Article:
World Health Organisation (WHO) has warned against the global over-reaction over the new coronavirus outbreak in China. As per reports, WHO said that the disease has affected a 'tiny' proportion of people outside its epicentre in China's Hubei province, following panic-buying that has lead to event cancellations and concerns about cruise ship travel. WHO reportedly said that the blanket measures may not help and has criticised the travel ban and suggestion to halt all cruises. The cruise ship travel has come under light after hundreds of people became infected onboard a vessel off the coast of Japan.
WHO has praised China's effort to contain the virus as authorities in the country have placed millions of people under quarantine in Wuhan, virtually sealing off the city from the rest of the country. China reportedly built a hospital in a record time of just eight days to house patients infected by the disease. China is feeling the crunch from the epidemic as the country's economy has been paralysed by vast quarantine measures from major companies and airlines. According to reports, many events, including cultural and sports, have been cancelled over fears about the spread of the contagious virus. Major airlines had earlier suspended their operations in China with some country barring their citizens from travelling to the east Asian country.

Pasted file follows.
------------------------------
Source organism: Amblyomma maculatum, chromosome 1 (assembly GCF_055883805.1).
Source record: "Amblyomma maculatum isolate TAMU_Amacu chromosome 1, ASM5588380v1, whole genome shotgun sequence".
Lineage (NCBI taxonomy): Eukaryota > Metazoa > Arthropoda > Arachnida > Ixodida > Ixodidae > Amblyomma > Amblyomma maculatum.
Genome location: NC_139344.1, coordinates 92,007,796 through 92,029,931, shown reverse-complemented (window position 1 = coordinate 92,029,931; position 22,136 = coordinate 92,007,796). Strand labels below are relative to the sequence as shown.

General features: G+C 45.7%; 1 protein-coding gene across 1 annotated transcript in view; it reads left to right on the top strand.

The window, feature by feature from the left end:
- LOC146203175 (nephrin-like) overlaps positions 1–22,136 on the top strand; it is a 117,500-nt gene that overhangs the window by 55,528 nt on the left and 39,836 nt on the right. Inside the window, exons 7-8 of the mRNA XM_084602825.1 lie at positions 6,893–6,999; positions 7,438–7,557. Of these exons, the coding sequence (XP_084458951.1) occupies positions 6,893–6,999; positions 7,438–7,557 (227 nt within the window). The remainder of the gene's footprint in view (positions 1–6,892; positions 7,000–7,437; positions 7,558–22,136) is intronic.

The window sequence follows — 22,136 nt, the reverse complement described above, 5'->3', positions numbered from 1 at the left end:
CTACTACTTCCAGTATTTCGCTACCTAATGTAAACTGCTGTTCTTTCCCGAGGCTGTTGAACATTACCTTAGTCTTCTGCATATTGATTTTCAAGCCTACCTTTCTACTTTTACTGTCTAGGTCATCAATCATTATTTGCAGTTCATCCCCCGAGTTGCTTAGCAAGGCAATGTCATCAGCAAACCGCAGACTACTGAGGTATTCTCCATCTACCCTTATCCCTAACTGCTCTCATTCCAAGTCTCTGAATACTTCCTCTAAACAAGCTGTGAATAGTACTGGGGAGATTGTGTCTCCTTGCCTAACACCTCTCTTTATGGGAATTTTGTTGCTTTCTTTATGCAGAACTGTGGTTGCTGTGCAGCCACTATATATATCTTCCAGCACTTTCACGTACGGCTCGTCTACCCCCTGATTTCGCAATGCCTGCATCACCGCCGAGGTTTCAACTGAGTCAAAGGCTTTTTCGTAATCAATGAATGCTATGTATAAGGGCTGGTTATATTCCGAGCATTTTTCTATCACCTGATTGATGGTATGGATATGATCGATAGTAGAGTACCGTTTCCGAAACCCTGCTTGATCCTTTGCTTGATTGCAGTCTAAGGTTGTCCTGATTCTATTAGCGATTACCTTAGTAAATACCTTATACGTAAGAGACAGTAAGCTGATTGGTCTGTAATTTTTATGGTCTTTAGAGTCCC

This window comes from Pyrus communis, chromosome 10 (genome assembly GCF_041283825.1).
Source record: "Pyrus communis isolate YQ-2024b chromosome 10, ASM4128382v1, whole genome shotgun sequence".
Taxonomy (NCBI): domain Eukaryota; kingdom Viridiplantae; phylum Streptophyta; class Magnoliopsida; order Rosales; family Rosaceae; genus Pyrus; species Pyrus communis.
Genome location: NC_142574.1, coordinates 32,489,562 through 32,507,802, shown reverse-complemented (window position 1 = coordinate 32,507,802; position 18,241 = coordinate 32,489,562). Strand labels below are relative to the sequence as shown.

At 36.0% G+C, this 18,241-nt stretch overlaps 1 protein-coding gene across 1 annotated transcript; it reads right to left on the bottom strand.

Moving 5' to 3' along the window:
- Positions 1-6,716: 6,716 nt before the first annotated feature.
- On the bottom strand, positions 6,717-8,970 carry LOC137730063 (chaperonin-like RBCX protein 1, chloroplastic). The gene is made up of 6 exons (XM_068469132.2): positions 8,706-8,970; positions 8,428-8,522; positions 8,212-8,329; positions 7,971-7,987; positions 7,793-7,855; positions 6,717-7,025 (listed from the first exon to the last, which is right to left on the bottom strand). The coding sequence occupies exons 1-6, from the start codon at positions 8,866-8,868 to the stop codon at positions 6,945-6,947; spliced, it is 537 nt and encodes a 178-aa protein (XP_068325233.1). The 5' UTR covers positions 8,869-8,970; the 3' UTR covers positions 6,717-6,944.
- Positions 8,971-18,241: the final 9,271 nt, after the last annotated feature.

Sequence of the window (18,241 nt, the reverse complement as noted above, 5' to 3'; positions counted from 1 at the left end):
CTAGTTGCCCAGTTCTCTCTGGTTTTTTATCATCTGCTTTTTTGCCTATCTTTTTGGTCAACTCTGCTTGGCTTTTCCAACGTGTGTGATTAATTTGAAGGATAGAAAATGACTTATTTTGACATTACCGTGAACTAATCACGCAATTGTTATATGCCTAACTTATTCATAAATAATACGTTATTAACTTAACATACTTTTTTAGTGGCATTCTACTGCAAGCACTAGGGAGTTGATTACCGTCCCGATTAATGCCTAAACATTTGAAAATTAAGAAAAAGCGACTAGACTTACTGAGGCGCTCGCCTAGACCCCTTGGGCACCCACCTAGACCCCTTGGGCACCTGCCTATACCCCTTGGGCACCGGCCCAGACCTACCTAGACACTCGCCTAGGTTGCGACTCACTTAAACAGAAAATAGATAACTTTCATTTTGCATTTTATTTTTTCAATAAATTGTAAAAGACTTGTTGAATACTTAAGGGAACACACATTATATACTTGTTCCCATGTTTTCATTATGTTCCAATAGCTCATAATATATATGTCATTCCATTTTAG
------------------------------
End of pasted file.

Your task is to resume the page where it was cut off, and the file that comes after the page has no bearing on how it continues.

According to media reports, the new coronavirus has claimed more than 1,800 lives in China alone and has infected over 71,000 people since it first broke out in December last year. The United States Center for Disease Control (CDC) had earlier said that the virus has already spread to 27 countries, including as far as western Europe. As per reports, the coronavirus originated from a seafood market in China's Wuhan city, the believed epicentre of the disease. Media reports also stated that animals were being traded illegally in the market from where the disease originated.
The coronavirus has claimed more lives than its predecessor Severe Acute Respiratory Syndrome (SARS). According to reports, SARS, which broke out in China in 2002-2003 had claimed more than 774 lives, which is way below the current death toll from COVID-19. According to reports, China on February 13 reported the highest number of deaths caused by the virus in a single day as 254 people died in Hubei province.
(With inputs from agencies)